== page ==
TIRANA, Albania (AP) — Albanians on Sunday voted in local municipal elections, a key step in their efforts to launch membership negotiations with the European Union.
Last year, Albania was granted EU candidate status and now Tirana is expecting to get approval for the launch of full membership negotiations.
Besides tangible results in the rule of law, the justice system and the fight against crime and corruption, Brussels also expects free and fair elections in post-communist Albania, where they have always suffered from violence or manipulation and political squabbling.
"The June 21 election test, almost a year after getting the country's candidate status, should serve as our main investment in launching the membership negotiations with the European Union," President Bujar Nishani said Friday in a call for participation.
About 3.4 million voters were eligible to cast their ballots in the country's seventh local elections since the fall of communism in 1990 to elect 61 mayors and 1,595 municipal counsellors. There were no immediate official figures on the turnout.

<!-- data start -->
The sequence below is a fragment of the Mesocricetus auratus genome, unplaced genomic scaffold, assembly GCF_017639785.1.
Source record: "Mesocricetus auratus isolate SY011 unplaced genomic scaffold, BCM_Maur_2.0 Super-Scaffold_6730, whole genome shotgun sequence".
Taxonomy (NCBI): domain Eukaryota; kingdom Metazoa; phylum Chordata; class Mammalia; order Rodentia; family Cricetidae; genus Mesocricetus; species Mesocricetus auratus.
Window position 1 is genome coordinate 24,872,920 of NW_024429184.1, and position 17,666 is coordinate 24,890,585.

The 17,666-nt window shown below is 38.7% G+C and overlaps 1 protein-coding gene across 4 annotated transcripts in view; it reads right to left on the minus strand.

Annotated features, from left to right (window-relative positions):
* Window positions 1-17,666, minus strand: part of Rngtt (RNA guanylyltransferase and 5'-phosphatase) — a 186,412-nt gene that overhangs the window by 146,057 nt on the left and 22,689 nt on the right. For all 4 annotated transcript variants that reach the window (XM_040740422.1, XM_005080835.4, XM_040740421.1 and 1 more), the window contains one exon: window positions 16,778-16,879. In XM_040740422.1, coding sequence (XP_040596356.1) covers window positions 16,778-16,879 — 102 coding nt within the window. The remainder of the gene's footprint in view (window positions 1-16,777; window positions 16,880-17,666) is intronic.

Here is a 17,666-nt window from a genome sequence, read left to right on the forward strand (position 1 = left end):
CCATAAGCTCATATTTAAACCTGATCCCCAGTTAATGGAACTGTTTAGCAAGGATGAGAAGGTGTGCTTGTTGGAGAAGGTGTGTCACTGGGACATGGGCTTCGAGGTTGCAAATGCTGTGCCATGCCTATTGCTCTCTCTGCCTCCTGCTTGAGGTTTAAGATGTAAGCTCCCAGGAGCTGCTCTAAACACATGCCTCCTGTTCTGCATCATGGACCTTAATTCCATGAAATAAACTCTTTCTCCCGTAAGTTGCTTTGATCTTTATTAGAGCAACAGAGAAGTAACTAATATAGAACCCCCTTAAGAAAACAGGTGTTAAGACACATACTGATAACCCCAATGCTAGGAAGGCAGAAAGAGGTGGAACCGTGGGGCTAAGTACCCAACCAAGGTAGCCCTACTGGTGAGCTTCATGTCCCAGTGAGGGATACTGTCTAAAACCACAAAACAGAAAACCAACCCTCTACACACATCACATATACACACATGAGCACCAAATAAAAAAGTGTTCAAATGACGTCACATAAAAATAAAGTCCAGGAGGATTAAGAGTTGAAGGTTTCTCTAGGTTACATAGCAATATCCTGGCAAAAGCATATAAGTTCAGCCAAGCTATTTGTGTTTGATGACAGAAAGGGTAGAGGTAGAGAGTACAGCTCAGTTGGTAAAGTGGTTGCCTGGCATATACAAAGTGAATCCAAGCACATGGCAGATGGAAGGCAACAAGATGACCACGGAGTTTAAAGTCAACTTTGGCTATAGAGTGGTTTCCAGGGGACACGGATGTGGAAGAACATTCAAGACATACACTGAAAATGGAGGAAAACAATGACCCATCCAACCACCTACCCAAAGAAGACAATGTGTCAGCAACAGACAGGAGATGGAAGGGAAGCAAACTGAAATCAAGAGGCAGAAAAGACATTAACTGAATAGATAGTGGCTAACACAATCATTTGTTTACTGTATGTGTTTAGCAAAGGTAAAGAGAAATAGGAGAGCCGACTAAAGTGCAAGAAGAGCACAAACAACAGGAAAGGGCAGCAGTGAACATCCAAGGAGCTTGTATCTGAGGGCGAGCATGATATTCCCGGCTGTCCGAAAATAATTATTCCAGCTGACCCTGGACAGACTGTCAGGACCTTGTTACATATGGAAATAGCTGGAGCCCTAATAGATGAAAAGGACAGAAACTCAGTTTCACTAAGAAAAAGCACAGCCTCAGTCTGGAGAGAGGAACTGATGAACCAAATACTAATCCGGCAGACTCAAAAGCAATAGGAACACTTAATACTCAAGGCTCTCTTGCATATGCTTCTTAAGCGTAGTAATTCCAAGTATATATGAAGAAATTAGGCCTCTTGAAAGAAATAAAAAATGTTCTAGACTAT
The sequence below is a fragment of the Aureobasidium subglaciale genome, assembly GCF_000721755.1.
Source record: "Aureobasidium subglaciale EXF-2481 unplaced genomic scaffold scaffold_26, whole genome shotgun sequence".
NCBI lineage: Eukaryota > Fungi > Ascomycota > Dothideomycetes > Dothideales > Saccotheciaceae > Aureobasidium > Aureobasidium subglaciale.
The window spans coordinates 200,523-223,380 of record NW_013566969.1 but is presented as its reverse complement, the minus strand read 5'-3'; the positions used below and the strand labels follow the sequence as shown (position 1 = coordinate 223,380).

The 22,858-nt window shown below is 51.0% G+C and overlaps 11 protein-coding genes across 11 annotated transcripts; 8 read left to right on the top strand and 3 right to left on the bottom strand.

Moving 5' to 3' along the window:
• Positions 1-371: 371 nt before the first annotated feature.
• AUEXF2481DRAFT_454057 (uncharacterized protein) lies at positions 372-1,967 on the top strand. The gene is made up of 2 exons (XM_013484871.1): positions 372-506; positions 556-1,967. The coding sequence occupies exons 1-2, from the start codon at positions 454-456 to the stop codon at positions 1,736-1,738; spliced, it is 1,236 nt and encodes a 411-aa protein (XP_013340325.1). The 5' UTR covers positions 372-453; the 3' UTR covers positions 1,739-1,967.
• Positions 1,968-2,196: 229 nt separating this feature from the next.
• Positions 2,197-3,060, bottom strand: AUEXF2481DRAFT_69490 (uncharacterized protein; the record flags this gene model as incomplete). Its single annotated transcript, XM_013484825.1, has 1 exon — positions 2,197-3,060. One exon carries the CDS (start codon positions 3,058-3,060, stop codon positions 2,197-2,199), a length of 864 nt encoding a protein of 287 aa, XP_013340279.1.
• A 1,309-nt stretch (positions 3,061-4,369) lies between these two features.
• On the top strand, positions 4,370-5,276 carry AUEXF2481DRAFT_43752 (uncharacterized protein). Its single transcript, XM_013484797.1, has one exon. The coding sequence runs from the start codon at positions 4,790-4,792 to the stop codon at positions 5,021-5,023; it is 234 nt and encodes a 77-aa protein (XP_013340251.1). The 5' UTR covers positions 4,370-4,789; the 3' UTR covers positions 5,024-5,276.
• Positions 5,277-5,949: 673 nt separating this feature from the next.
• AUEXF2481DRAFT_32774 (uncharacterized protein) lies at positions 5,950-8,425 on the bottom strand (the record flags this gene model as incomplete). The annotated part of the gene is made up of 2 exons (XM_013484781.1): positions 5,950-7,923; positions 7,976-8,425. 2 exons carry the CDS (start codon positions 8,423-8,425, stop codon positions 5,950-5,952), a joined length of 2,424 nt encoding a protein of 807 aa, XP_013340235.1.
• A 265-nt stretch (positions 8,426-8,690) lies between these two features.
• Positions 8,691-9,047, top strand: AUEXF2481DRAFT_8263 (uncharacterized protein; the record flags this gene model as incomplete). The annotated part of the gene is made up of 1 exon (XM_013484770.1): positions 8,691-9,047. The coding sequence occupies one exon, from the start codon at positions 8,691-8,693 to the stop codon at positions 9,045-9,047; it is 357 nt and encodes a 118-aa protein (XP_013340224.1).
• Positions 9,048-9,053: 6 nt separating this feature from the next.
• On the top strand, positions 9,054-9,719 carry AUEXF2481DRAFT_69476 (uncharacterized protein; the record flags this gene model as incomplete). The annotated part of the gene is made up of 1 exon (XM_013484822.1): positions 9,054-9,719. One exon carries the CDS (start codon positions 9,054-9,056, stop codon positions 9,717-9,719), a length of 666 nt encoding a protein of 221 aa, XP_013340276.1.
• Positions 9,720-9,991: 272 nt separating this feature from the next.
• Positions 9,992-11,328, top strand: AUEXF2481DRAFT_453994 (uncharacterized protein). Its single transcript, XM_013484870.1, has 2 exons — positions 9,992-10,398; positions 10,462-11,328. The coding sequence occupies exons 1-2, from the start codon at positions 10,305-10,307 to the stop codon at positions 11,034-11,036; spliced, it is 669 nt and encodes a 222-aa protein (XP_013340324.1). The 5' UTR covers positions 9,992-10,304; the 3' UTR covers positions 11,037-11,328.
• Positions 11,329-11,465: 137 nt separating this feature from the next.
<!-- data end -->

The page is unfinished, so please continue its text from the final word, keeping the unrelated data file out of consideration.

Voting started Sunday at 7 a.m. (0500 GMT) and ended at 7 p.m. (1700 GMT), although some stations remained open after that to allow people waiting in line to cast their ballots.
About 6,000 police officers were deployed near 5,300 polling stations and hundreds of army special troops were guarding government buildings and embassies. Initial reports suggested the voting had proceeded peacefully in most places with only a few minor acts of violence.
Officials from the governing Socialists and the opposition Democrats called on counting commissioners to be careful and fair in the process, which has previously been marred by differences and efforts of manipulation.
The focus is on the mayor of Tirana, where a 37-party coalition led by Prime Minister Edi Rama's Socialists has nominated former social affairs minister Erion Veliaj, while the 15-party opposition led by outgoing Mayor Lulzim Basha's Democrats tapped parliamentarian Halim Kosova as its candidate.
Following the polls, the country will change its local governance to only 61 town halls instead of the previous 373 town halls and communes in an effort to cut expenses and increase the independence of local authorities.
Around 200 international observers are monitoring the polls. They will report preliminary findings on Monday.
The law says results must be revealed no later than three days after the vote.